The Driver: Episode 3 Review
In the final episode of Danny Brocklehurst’s Manchester set neo-noir, taxi driver Vince’s poorly constructed web of lies comes crashing down.
A number of events occur in quick succession, bringing Vince to the edge of disaster. His wife has thrown him out of the house after discovering his illegal moonlighting. The victim of the botched gangland ‘hit’ he was dragged into has awoken from a coma. Best mate Col, recovering from the beating he received for botching the hit, is beginning to suspect that Vince may have helped their target escape. The icing on this unsavoury cake comes when a fellow cab driver refuses to provide him an alibi.
Vince’s desperate attempts to explain his actions to his wife are interrupted by the arrival of the police. Suddenly he is looking at ten years for attempted murder. He has seen how little Col gained from criminal loyalty and Vince hasn’t the stomach for prison. Still desperate to win back his wife and daughter and deal with the unresolved issue of their estranged son, some hard choices await him.
This final episode brings simmering ingredients to a quick boil as Vince and his family face the potential consequences of his actions. Vince can only avoid jail by turning informer and going undercover. If he agrees and then reneges on the arrangement, he could face life inside – but if he agrees and Horse and his associates are arrested, Vince’s family will be forced into witness protection. They will be unable to contact friends and family, including their son Tim, who is a member of some kind of commune or cult and refuses to speak to them.
Will Vince be able to go through with this? Will the family be able to accept losing all hope of a reconciliation with Tim?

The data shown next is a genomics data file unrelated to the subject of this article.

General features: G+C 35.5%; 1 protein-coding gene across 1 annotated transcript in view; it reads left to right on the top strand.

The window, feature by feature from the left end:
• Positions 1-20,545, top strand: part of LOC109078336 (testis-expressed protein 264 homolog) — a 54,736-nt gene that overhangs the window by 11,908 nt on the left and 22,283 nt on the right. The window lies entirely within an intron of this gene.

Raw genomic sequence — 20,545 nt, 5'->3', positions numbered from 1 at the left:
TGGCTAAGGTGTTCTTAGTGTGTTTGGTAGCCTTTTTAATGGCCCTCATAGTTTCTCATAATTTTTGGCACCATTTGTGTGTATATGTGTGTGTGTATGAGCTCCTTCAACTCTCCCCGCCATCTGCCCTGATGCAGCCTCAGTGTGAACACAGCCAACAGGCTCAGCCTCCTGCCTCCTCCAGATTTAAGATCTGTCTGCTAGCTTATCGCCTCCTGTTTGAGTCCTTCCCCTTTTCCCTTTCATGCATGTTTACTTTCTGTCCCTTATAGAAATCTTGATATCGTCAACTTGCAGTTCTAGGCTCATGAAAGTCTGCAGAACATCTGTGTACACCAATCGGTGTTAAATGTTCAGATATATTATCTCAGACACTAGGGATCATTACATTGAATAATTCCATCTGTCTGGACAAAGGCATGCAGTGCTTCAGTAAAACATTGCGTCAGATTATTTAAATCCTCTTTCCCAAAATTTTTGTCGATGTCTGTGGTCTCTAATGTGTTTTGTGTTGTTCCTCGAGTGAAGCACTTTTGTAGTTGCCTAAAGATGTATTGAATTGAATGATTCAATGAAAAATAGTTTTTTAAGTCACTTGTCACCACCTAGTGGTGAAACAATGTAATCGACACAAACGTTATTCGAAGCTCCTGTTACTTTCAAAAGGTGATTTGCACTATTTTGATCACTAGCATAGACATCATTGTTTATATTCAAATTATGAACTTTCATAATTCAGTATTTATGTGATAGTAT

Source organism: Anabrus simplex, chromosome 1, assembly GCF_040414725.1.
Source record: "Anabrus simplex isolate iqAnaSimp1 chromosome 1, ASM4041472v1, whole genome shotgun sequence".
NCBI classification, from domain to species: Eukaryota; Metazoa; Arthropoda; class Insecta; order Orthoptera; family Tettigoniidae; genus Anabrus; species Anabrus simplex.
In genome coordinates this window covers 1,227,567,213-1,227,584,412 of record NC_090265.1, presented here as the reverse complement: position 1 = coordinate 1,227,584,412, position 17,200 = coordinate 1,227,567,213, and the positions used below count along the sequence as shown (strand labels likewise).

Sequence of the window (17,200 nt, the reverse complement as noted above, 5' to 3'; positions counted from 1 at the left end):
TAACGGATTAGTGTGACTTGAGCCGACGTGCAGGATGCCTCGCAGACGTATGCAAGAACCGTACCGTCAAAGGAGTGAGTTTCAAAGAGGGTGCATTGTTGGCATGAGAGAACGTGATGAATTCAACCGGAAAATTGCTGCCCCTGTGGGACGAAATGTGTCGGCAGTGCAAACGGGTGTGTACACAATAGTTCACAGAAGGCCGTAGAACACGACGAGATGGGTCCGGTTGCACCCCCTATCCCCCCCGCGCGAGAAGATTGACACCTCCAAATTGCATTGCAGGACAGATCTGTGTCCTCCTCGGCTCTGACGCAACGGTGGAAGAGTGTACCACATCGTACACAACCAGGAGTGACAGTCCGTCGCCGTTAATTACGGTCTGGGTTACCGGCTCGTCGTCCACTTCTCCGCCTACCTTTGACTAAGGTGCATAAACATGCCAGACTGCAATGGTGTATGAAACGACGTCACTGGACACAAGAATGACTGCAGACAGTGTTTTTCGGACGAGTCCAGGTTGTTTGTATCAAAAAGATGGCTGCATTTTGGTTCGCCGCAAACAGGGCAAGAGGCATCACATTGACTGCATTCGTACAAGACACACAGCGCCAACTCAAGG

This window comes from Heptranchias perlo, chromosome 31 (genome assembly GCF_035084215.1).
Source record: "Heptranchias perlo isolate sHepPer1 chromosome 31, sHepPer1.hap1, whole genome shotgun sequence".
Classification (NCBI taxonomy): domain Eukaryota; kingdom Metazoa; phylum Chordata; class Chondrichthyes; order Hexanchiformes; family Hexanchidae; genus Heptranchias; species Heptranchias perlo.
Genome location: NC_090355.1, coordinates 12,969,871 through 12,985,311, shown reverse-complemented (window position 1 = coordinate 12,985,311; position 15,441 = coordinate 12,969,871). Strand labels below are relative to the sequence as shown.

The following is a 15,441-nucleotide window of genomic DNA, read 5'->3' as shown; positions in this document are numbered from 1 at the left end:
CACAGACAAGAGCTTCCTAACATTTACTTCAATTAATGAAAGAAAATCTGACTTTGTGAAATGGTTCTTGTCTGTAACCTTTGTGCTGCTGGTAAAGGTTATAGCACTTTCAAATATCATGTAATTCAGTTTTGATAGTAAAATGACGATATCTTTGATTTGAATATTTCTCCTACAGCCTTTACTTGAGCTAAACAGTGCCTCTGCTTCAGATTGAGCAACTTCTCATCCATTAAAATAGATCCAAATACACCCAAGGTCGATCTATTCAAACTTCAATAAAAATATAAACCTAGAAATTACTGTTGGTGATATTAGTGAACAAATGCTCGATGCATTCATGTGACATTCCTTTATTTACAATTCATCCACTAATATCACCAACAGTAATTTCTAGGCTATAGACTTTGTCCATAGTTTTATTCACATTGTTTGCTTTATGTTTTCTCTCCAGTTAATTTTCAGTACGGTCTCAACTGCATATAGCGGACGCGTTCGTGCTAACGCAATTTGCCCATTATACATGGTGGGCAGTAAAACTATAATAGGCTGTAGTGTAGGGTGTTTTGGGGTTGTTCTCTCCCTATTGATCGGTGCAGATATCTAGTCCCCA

While this final episode did ultimately answer these questions and once again allowed David Morrissey to play Vince’s anguish and inner pain to perfection in a demonstration of why he is one of the UK’s best actors, the episode did not quite reach fifth gear. The story could have stretched to four rather than three episodes easily, and the constricted running time meant that the climactic robbery scene came late and was over in a flash. While it may have been a little too much to expect an epic action sequence given the budget limitations of licence fee financed drama, the finale lacked the impact of the car chase that opened the first episode. Colm Meaney’s Horse was never given quite enough screen time to become a properly threatening character, and the welcome humour supplied by his henchmen in episode 1 never really resurfaced. More time could also have been used to flesh out the situation that led to Vince’s son leaving the family.
Despite these flaws, The Driver was still a welcome and interesting British television drama. It was a breath of fresh air – despite smelling of oil and gasoline – to see a crime drama from a perspective other than that of the well-worn detective hero.
Director: Jamie Payne
Writers: Danny Brocklehurst
Cast: David Morrissey, Claudie Blakley, Sacha Parkinson, Ian Hart, Colm Meaney
Review by Stuart Barr